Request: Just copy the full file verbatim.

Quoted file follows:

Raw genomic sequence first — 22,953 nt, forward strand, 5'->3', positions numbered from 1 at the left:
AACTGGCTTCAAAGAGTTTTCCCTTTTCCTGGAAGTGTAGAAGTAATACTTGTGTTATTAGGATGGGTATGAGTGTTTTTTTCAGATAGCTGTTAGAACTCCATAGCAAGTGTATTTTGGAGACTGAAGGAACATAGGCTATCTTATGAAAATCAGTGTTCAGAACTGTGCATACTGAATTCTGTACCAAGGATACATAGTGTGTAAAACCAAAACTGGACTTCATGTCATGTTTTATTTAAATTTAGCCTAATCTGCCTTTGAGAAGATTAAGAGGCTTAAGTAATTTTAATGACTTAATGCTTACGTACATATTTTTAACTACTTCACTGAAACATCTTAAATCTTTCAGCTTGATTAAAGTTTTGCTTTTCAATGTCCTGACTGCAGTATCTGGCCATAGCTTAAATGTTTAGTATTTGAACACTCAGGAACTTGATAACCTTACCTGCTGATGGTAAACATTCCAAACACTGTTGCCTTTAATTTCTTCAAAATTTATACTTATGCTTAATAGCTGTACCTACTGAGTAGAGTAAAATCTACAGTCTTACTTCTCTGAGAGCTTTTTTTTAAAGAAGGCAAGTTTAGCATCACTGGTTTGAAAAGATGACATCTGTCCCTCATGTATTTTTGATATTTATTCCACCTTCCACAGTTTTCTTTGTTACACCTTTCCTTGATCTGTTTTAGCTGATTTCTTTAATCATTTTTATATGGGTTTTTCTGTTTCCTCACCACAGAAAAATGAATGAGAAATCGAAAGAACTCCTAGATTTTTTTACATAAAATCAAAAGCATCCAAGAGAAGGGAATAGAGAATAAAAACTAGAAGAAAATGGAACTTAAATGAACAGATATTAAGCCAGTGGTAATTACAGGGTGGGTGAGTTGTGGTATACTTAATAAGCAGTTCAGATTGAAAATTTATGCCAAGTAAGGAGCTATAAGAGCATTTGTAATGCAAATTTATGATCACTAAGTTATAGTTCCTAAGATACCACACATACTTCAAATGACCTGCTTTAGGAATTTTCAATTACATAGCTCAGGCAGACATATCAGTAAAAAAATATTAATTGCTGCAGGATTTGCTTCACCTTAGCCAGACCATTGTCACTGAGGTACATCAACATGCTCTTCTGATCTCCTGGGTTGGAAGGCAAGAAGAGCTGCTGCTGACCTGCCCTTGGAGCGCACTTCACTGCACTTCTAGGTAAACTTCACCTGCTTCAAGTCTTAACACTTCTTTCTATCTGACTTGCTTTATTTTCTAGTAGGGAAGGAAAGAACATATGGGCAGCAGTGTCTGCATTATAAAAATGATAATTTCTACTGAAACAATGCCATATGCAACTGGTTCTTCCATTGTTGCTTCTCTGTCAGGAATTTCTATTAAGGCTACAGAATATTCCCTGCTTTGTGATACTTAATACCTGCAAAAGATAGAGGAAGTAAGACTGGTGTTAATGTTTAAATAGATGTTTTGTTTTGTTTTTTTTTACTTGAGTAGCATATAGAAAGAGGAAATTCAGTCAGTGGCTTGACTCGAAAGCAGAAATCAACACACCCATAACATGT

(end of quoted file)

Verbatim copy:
Raw genomic sequence first — 22,953 nt, forward strand, 5'->3', positions numbered from 1 at the left:
AACTGGCTTCAAAGAGTTTTCCCTTTTCCTGGAAGTGTAGAAGTAATACTTGTGTTATTAGGATGGGTATGAGTGTTTTTTTCAGATAGCTGTTAGAACTCCATAGCAAGTGTATTTTGGAGACTGAAGGAACATAGGCTATCTTATGAAAATCAGTGTTCAGAACTGTGCATACTGAATTCTGTACCAAGGATACATAGTGTGTAAAACCAAAACTGGACTTCATGTCATGTTTTATTTAAATTTAGCCTAATCTGCCTTTGAGAAGATTAAGAGGCTTAAGTAATTTTAATGACTTAATGCTTACGTACATATTTTTAACTACTTCACTGAAACATCTTAAATCTTTCAGCTTGATTAAAGTTTTGCTTTTCAATGTCCTGACTGCAGTATCTGGCCATAGCTTAAATGTTTAGTATTTGAACACTCAGGAACTTGATAACCTTACCTGCTGATGGTAAACATTCCAAACACTGTTGCCTTTAATTTCTTCAAAATTTATACTTATGCTTAATAGCTGTACCTACTGAGTAGAGTAAAATCTACAGTCTTACTTCTCTGAGAGCTTTTTTTTAAAGAAGGCAAGTTTAGCATCACTGGTTTGAAAAGATGACATCTGTCCCTCATGTATTTTTGATATTTATTCCACCTTCCACAGTTTTCTTTGTTACACCTTTCCTTGATCTGTTTTAGCTGATTTCTTTAATCATTTTTATATGGGTTTTTCTGTTTCCTCACCACAGAAAAATGAATGAGAAATCGAAAGAACTCCTAGATTTTTTTACATAAAATCAAAAGCATCCAAGAGAAGGGAATAGAGAATAAAAACTAGAAGAAAATGGAACTTAAATGAACAGATATTAAGCCAGTGGTAATTACAGGGTGGGTGAGTTGTGGTATACTTAATAAGCAGTTCAGATTGAAAATTTATGCCAAGTAAGGAGCTATAAGAGCATTTGTAATGCAAATTTATGATCACTAAGTTATAGTTCCTAAGATACCACACATACTTCAAATGACCTGCTTTAGGAATTTTCAATTACATAGCTCAGGCAGACATATCAGTAAAAAAATATTAATTGCTGCAGGATTTGCTTCACCTTAGCCAGACCATTGTCACTGAGGTACATCAACATGCTCTTCTGATCTCCTGGGTTGGAAGGCAAGAAGAGCTGCTGCTGACCTGCCCTTGGAGCGCACTTCACTGCACTTCTAGGTAAACTTCACCTGCTTCAAGTCTTAACACTTCTTTCTATCTGACTTGCTTTATTTTCTAGTAGGGAAGGAAAGAACATATGGGCAGCAGTGTCTGCATTATAAAAATGATAATTTCTACTGAAACAATGCCATATGCAACTGGTTCTTCCATTGTTGCTTCTCTGTCAGGAATTTCTATTAAGGCTACAGAATATTCCCTGCTTTGTGATACTTAATACCTGCAAAAGATAGAGGAAGTAAGACTGGTGTTAATGTTTAAATAGATGTTTTGTTTTGTTTTTTTTTACTTGAGTAGCATATAGAAAGAGGAAATTCAGTCAGTGGCTTGACTCGAAAGCAGAAATCAACACACCCATAACATGT